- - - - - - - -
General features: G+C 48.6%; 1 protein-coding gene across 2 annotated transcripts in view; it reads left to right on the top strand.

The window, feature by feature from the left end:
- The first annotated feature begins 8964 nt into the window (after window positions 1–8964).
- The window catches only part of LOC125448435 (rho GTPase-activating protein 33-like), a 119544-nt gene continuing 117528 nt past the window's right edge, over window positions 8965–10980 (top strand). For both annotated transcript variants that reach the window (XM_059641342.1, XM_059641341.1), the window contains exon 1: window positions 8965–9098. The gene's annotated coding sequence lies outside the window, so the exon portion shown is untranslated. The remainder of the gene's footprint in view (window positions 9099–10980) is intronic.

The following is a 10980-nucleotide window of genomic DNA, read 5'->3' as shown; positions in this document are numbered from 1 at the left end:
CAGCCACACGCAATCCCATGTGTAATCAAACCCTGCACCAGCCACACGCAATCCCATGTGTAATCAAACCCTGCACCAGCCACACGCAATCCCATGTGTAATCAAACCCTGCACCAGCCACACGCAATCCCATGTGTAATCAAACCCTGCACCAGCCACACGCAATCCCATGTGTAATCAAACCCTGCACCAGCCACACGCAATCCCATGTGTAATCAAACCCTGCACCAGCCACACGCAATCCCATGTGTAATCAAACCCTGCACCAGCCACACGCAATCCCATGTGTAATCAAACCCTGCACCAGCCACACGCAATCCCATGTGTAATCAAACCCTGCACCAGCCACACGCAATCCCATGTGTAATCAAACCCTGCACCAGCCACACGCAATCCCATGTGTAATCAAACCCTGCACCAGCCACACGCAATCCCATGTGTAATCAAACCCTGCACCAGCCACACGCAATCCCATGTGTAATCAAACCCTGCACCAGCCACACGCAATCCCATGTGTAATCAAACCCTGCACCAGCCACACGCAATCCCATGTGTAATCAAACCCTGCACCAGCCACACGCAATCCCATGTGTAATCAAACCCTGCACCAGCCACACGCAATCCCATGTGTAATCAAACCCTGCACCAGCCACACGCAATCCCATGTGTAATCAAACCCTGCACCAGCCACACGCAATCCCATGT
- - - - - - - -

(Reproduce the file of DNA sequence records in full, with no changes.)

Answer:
General features: G+C 48.6%; 1 protein-coding gene across 2 annotated transcripts in view; it reads left to right on the top strand.

The window, feature by feature from the left end:
- The first annotated feature begins 8964 nt into the window (after window positions 1–8964).
- The window catches only part of LOC125448435 (rho GTPase-activating protein 33-like), a 119544-nt gene continuing 117528 nt past the window's right edge, over window positions 8965–10980 (top strand). For both annotated transcript variants that reach the window (XM_059641342.1, XM_059641341.1), the window contains exon 1: window positions 8965–9098. The gene's annotated coding sequence lies outside the window, so the exon portion shown is untranslated. The remainder of the gene's footprint in view (window positions 9099–10980) is intronic.

The following is a 10980-nucleotide window of genomic DNA, read 5'->3' as shown; positions in this document are numbered from 1 at the left end:
CAGCCACACGCAATCCCATGTGTAATCAAACCCTGCACCAGCCACACGCAATCCCATGTGTAATCAAACCCTGCACCAGCCACACGCAATCCCATGTGTAATCAAACCCTGCACCAGCCACACGCAATCCCATGTGTAATCAAACCCTGCACCAGCCACACGCAATCCCATGTGTAATCAAACCCTGCACCAGCCACACGCAATCCCATGTGTAATCAAACCCTGCACCAGCCACACGCAATCCCATGTGTAATCAAACCCTGCACCAGCCACACGCAATCCCATGTGTAATCAAACCCTGCACCAGCCACACGCAATCCCATGTGTAATCAAACCCTGCACCAGCCACACGCAATCCCATGTGTAATCAAACCCTGCACCAGCCACACGCAATCCCATGTGTAATCAAACCCTGCACCAGCCACACGCAATCCCATGTGTAATCAAACCCTGCACCAGCCACACGCAATCCCATGTGTAATCAAACCCTGCACCAGCCACACGCAATCCCATGTGTAATCAAACCCTGCACCAGCCACACGCAATCCCATGTGTAATCAAACCCTGCACCAGCCACACGCAATCCCATGTGTAATCAAACCCTGCACCAGCCACACGCAATCCCATGTGTAATCAAACCCTGCACCAGCCACACGCAATCCCATGTGTAATCAAACCCTGCACCAGCCACACGCAATCCCATGT